A new play about a baby who is shaken and sustains injuries while in the care of her parents has been written by a family court judge.

The play, which will be freely available to watch next month, features a sensationalist opening scene described as “graphic” by an article in Family Law Week, and is said to last for around 40 minutes.

The baby’s parents are portrayed as suspects, who are going through care proceedings in the family courts.

But the play, which aims to “show the social circumstances, so frequently encountered in criminal and family proceedings, which lead to this sort of injury” hinges on a largely discredited piece of science, known as shaken baby syndrome (SBS).

According to the Mayo Clinic, Shaken baby syndrome — also known as abusive head trauma, shaken impact syndrome, inflicted head injury or whiplash shake syndrome — is a serious brain injury resulting from forcefully shaking an infant or toddler.

An article in Slate published in 2017 which described the case of a father who was wrongfully imprisoned for the death of his daughter (and later exonerated) offers a very helpful explanation of the background to this syndrome and why the science has lost credibility:

“There used to be something close to a medical consensus that certain patterns of injuries can only be caused by shaking. In particular, a “triad”—swelling of the brain, bleeding on the brain’s surface, and bleeding behind the retinas—was believed to be solid proof that a baby had been abused in this way. The theory was put forward in the early 1970s by doctors trying to explain the deaths of infants and children with no outward signs of abuse. The diagnosis soon became accepted as scientific fact and has since been used to convict hundreds of people of harming or killing children.

But over the past 20 years, a body of new research has shown how diseases, genetic conditions and accidents—including short falls—can produce the same constellation of injuries. As a result, faith in shaken baby syndrome is unraveling.

The American Academy of Pediatrics recommended in 2009 that doctors stop using the term. A 2015 investigation by the Washington Post found at least 16 shaken baby syndrome murder convictions that have been overturned.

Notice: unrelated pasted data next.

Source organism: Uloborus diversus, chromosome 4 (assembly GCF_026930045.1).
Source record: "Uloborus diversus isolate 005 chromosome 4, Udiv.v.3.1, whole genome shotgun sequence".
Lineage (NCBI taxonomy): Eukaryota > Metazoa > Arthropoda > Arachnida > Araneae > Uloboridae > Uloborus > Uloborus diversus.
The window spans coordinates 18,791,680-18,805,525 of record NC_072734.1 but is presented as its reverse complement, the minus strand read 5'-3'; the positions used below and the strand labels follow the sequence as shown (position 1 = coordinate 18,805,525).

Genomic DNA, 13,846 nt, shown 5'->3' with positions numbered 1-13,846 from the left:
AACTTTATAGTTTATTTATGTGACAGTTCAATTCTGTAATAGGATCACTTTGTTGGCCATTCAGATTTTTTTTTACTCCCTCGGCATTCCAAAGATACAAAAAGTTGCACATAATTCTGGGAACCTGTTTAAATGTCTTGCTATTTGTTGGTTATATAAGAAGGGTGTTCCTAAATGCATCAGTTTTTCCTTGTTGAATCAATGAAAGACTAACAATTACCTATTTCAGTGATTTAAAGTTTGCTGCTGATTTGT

Scores of other cases that collapsed before trial because of the doubts around the “triad” as evidence. One of those cases was another Sacramento County father convicted of killing his 4-month-old son.

Dr. Norman Guthkelch, a pediatric neurosurgeon who was one of the first to advance the hypothesis behind shaken baby syndrome, recently stated that it is “high time every case of a parent in [prison] for this had his or her case reviewed” because “we went badly off the rails … on this matter.””

The California Innocence Project, which helped to free the father in the story, say that the science behind the syndrome has never been validated. The project’s most recent article on the matter, published in 2019, explains that In 2016, a group of independent experts appointed by the Swedish Agency for Health Technology Assessment and Assessment of Social Services published findings that SBS evidence was “insufficient” and unreliable. (In the interests of balance, this is a piece of research which criticises the findings and argues that SBS is real).

In the UK, experts have warned that at least half of all parents tried over shaken baby syndrome allegations are wrongly convicted. In the US, there have been more than 3,000 shaken baby syndrome criminal cases over the past 20 years, with hundreds of parents and caregivers being prosecuted every year.

The play has been written by family court Judge Stephen Wildblood, who has in recent years tried to raise his profile through television appearances and newspaper interviews.

Wildblood angered parents around the country in 2018 — who were unconvinced by his claim that he cried after removing children from families — when he spoke on a programme for the BBC about Britain’s family courts. Showing what appeared to be complete denial about the state of the family courts he told viewers: